``(Casino gambling) has become a more acceptable form of entertainment,'' said Lawrence A. Klatzkin, managing director of equity research for Jefferies & Co., a New York-based investment bank. ``The fact that you could win lots of money makes it more attractive.''
The competition from California Indian casinos prompted Nevada gaming companies to spend heavily to fight the ballot measure that legalized them, but now Harrah's Entertainment, Park Place Entertainment and Station Casinos have all made deals with California Indian tribes to hedge their bets.
A bigger battle is being waged between the tribes and racetracks.
Some tracks are so close to Indian casinos they can't keep serious gamblers. But most complain the tribes' political clout stops them from keeping up with the changing market.
John Van de Kamp, a former state attorney general who is president of the Thoroughbred Owners of California, blames tribes for holding up legislation that would expand off-track betting. He also said tribes have blocked big racetracks from having slot machines and tables.
The California racetracks are hoping to get slots by using Schwarzenegger's recent demands that tribes share their revenues with the state. If voters approve a proposed initiative, tribes will be asked to share 25 percent of their slot-machine revenue.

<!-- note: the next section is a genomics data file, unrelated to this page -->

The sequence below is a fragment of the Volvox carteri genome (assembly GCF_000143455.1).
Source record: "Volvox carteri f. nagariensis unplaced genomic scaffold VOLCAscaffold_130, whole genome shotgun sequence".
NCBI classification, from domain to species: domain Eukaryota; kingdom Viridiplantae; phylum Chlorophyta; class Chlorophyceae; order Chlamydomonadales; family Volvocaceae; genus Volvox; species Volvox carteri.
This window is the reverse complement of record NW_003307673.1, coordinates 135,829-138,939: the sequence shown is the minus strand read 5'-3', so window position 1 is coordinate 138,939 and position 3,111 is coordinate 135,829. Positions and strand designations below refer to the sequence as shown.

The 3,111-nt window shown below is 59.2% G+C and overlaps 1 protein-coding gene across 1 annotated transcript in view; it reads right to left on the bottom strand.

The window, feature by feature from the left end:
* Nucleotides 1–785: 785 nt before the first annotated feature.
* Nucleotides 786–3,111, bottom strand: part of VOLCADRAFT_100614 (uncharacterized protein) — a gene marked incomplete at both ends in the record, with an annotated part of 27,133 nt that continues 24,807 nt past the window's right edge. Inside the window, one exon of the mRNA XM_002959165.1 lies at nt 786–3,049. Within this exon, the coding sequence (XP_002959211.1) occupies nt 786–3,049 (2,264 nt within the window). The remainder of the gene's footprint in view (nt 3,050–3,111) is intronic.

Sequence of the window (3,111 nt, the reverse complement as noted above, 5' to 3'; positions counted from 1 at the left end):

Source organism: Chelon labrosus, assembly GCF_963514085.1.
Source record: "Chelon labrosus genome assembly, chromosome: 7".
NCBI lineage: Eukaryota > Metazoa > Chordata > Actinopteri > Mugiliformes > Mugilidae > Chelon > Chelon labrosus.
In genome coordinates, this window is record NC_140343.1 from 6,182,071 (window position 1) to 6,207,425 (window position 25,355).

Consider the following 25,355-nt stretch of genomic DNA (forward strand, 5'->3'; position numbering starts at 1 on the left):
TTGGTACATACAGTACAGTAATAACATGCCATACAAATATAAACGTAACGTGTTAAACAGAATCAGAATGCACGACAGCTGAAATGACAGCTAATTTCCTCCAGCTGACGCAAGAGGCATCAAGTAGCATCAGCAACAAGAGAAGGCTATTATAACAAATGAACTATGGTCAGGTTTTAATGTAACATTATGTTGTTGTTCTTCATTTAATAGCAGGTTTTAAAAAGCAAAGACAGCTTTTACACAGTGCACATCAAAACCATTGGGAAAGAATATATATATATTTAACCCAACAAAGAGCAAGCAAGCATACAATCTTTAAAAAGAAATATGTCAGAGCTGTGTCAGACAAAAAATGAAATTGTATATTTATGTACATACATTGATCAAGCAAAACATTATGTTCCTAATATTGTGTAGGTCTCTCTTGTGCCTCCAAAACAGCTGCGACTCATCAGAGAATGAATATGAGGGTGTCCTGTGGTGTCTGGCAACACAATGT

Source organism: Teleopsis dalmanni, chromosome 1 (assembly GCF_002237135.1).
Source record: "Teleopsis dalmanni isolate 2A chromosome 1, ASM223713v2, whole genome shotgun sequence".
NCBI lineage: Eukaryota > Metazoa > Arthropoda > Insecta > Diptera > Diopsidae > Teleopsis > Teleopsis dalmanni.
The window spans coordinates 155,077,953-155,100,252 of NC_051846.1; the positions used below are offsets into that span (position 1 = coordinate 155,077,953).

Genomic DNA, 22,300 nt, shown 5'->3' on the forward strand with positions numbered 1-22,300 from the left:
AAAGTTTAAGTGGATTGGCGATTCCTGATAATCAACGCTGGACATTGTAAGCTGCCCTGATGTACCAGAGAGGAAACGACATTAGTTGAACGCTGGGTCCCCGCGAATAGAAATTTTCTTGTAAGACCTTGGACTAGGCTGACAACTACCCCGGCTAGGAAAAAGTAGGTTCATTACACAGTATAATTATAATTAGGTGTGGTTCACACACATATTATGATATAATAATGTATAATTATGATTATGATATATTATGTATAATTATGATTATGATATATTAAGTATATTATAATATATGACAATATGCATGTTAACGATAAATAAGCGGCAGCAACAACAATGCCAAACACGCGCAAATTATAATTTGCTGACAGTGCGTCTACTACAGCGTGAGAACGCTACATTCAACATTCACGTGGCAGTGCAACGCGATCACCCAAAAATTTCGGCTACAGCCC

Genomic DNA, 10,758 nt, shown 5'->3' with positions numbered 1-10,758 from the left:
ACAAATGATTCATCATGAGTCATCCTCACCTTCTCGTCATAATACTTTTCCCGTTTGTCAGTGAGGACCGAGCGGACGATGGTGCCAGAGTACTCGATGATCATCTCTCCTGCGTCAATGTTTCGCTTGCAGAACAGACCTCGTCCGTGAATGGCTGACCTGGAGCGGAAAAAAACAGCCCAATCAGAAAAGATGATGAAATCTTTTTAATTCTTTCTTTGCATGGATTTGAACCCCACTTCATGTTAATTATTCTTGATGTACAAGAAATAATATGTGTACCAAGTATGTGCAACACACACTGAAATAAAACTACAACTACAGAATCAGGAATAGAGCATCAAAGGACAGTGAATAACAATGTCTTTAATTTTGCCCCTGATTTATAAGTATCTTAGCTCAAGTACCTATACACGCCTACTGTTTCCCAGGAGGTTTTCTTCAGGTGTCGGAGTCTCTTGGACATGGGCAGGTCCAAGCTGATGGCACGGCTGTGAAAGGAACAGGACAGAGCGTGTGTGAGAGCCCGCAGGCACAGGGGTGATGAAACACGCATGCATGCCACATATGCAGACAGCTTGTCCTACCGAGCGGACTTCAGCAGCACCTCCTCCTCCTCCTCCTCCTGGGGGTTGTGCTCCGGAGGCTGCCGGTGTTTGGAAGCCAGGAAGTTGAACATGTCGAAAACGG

If the tribes refuse, five racetracks and 11 card clubs would get slot machines.
Still, experts say the horse-racing industry itself is part of the problem and facing declining popularity.
``The average person doesn't really give a (bleep) about racing,'' said Joe Harper, president of Del Mar Thoroughbred Club. ``You don't want to go to Aqueduct on a winter day to bet the horses.''
California's 97 card clubs say they are having trouble keeping up with Indian casinos as well.
They're restricted by law from having ``banked'' games such as blackjack, where the casino pays the winner instead of from a players' pool. Tribes, on the other hand, can have banked games.
``We operate under these really arduous legal restrictions,'' said Andrew Schneiderman, president of the Golden State Gaming Association, a trade organization representing California card clubs. ``There is no way we can innovate our games to meet the market of the industry.''
Tribes are unwilling to give up their advantages.
``Tribes have slot machines because they are sovereign entities,'' said Mark Macarro, chairman of the Pechanga Band of Luiseo Indians near Temecula. ``That is why card clubs and racetracks can't do it. It is about economics. It is about a market base. We want to protect that.''